A Little Free Pantry movement is a “grassroots, crowd-sourced solution to immediate and local need.” The pantries — which get their name from the popular Little Free Library concept — allow neighbors to give or take food for free as needed.
Some people make special boxes for the pantries; others repurpose already existing spaces. Either way, these boxes help fight hunger and show neighborly love — in the best of times and the worst of times.
Take a look at some of the ways people are showing their generosity and creativity with their Little Free Pantry, or in some instances, a combo or retrofit. It might just inspire you to start or reboot one in your neighborhood.
A retrofit for coronavirus
Seen in my Chicago neighborhood.
Sign says “To help our neighbors affected by the COVID-19 crisis, this Little Free Library is converted to a Little Free Pantry. Take what you need and if you can, please donate what you can spare!” pic.twitter.com/HtrUHNv9BG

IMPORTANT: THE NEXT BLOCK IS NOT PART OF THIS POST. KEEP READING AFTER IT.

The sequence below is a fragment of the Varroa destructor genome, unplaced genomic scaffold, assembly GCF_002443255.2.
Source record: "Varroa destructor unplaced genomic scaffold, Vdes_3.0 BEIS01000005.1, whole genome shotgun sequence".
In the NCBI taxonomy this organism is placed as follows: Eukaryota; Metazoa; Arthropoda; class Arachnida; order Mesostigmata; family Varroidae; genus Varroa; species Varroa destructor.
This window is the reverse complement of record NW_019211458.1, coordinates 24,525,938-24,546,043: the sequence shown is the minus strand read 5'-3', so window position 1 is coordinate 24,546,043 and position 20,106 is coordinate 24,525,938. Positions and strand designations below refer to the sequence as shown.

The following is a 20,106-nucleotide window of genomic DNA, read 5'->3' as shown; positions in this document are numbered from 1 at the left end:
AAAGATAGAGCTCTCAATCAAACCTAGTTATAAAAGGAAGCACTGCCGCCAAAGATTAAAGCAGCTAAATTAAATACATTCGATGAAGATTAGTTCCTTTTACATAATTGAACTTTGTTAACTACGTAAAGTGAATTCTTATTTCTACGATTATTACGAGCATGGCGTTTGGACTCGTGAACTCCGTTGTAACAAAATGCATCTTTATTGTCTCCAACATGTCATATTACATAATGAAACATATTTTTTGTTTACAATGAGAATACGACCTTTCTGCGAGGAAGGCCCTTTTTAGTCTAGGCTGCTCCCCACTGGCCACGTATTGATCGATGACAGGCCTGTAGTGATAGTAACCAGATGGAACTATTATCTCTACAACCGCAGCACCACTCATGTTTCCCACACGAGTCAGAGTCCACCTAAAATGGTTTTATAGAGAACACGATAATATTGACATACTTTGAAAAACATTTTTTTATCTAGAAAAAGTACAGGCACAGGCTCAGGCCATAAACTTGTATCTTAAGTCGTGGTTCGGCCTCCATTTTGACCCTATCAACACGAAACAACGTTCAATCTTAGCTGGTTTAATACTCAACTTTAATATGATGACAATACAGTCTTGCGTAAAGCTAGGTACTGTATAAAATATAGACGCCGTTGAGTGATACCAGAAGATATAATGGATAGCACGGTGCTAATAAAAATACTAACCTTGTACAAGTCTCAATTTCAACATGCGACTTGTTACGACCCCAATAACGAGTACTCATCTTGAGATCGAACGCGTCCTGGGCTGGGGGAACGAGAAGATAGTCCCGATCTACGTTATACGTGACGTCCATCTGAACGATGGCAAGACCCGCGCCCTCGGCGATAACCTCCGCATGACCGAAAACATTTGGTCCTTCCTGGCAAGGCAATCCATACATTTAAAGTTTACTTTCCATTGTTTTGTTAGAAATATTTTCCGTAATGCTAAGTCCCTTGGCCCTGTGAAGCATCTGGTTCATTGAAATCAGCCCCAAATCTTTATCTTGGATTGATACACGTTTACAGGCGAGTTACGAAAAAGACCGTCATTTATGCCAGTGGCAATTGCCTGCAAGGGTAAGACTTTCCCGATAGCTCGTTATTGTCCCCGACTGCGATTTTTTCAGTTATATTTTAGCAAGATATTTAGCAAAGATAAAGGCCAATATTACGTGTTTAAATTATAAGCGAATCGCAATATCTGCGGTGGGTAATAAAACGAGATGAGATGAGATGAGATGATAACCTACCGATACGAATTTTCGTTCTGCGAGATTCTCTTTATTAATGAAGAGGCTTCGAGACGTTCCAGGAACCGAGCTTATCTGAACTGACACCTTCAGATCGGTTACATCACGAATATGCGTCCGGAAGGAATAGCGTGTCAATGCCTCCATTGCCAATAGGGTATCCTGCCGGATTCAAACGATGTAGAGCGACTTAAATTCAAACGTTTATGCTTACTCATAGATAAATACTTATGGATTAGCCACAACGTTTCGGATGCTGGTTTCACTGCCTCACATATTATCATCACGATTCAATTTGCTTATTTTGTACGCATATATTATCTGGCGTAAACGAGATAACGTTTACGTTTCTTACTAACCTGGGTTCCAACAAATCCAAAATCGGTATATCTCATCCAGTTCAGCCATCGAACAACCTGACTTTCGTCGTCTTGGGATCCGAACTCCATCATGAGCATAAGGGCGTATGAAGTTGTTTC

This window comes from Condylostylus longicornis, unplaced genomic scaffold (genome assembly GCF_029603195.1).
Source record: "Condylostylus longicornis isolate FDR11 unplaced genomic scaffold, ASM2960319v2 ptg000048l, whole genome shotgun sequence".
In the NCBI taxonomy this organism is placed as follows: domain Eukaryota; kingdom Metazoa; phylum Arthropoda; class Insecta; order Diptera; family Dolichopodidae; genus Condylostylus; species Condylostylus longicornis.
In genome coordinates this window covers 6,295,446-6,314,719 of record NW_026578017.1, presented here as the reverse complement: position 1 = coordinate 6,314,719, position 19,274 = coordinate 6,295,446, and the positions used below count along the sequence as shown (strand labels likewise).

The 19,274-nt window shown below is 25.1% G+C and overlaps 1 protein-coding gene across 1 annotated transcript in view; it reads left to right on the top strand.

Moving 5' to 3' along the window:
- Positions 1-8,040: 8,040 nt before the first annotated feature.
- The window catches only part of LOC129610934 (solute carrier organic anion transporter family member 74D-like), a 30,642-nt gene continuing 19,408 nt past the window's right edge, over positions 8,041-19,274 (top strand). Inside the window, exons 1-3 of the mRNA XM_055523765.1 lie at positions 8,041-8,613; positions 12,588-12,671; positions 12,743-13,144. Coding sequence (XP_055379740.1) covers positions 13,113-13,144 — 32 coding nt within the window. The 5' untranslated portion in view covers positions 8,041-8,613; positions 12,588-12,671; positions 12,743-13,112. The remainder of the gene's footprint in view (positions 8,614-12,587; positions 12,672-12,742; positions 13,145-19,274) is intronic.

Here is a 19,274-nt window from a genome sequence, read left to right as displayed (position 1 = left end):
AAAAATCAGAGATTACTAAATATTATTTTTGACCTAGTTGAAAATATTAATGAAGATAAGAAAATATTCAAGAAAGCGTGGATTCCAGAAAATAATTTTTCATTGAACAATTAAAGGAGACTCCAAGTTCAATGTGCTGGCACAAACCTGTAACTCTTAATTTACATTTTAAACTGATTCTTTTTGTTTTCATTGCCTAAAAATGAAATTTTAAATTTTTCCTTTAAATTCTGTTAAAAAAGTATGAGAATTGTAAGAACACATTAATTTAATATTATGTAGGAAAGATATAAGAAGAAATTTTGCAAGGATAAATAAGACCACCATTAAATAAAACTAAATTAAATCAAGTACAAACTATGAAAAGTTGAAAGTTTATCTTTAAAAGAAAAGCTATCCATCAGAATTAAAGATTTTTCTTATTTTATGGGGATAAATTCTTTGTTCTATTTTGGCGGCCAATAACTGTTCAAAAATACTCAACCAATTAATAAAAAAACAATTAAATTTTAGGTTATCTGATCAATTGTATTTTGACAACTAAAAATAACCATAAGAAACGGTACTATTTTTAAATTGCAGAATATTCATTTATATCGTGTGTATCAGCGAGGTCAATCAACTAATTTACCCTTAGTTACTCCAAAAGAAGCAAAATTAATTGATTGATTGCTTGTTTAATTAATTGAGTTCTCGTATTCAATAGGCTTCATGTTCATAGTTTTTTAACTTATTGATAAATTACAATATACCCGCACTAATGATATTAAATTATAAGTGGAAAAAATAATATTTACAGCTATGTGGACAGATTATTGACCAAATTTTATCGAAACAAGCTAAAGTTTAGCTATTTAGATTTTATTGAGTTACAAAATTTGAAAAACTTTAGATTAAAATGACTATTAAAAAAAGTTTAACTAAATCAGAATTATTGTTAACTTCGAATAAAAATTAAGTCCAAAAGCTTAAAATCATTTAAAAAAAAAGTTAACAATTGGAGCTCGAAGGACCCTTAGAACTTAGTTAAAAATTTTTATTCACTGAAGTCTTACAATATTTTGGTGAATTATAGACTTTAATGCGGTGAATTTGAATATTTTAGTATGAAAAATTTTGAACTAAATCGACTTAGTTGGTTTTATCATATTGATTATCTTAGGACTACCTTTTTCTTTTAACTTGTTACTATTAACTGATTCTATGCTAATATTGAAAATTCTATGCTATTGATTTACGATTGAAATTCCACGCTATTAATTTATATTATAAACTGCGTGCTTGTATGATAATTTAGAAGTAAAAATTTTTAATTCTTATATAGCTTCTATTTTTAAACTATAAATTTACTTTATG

— Ashley Hamer (@smashleyhamer) March 18, 2020
The movement began long before COVID-19 changed everything, but the concept is especially fitting right now. As Jessica McClard, who started the pantry movement in Arkansas, told CNN, “This concept is made for this moment because we can maintain social distancing and also, there are a lot of people hurting right now.”
The only difference with this example is the doors: Many Little Free Pantry owners are removing the doors as an extra safety precaution.
Stunning mosaic doors
Double the generosity
On a college campus
Putting a little daily bread in a bread box
Inside a pre-school
Groovy artistic flair
At the playground
Editor’s note: This story has been updated since it was first published in July 2017.
9 clever Little Free Pantries
Inspired by the Little Free Library project, these “take what you need, leave what you can” boxes are filled with food instead of books.